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RheumThoughts: No is a complete sentence

Hi, I'm Dr. Rachel Tate, editor for RheumNow's Women in Rheumatology -- The XX Factor month, and here today is my RheumThought: No is a complete sentence.

For context, I am a "yes" person, and I always have been.

You pair that with a type A, people pleasing personality, and I am absolutely toast when it comes to saying "NO." My toddler, however, can say "no" without hesitation. Despite her not-yet-fully formed frontal cortex, she seems to pick appropriate "nos." So why can't I?

When we are little, we tend to exert our autonomy with "yes" and "no." But as we grow older, we may find that saying no is really uncomfortable or assign an unhealthy amount of stress/guilt. But in reality, it is crucial to say no to things that won't serve you, your family, your career or even your health.

Importantly, you are not responsible for how other's respond to your "no." Saying "no" establishes healthy boundaries, it shows self respect. It allows you to choose where you put your energy and time. It gives others clarity about your expectations. It also means that you value promises made and your intention to keep them. Also importantly, you do not need to give additional context for your "no" which can lead to "overcoming objections", which is a sales tactic used against you to change your no into a yes.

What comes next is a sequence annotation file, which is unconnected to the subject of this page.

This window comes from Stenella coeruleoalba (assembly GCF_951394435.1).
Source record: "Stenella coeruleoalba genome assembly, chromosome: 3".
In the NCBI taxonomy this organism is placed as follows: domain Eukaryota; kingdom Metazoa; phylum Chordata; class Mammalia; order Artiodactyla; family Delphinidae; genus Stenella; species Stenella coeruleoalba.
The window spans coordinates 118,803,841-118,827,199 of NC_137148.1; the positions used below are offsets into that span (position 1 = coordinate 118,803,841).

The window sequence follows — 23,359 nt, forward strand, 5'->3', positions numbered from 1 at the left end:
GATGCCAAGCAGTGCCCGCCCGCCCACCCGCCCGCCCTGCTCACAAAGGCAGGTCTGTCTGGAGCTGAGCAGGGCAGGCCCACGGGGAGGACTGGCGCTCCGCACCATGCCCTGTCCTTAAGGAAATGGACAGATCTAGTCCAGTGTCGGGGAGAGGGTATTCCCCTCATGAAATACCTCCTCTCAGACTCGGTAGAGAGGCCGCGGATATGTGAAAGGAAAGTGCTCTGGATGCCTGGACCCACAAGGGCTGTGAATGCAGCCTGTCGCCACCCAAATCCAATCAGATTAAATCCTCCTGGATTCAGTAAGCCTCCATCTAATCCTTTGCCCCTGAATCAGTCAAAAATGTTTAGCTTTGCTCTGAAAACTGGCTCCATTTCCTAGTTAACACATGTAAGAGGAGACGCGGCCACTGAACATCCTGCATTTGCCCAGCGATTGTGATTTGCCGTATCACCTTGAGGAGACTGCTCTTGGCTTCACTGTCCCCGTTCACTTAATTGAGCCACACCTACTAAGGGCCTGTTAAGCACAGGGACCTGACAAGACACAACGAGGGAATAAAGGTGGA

So the next time something is asked of you, remember that saying NO is a complete sentence. 

Join The Discussion

Harry Gewanter

| Apr 26, 2023 11:22 pm

I think physicians in general have a hard time saying "No". While we can deliver bad news or discuss other negative issues at length, saying "No" is a struggle. This was clearly evident with the advent of HMO's last century when we were made the gatekeepers of care. Telling our patients "NO", that we were not ordering or performing various studies, interventions or other actions proved to be incredibly difficult for our profession. It also resulted in our difficulties in saying "No" to all the business folks who infiltrated, metastasized and now have "No" problems telling us "NO" when we want to care for our patients in the manner most appropriate for that patient.

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Rachel Tate, DO is in clinical practice in West Palm Beach, FL. Her areas of interest include SpA, musculoskeletal ultrasound, pregnancy in connective tissue disease, and patient advocacy.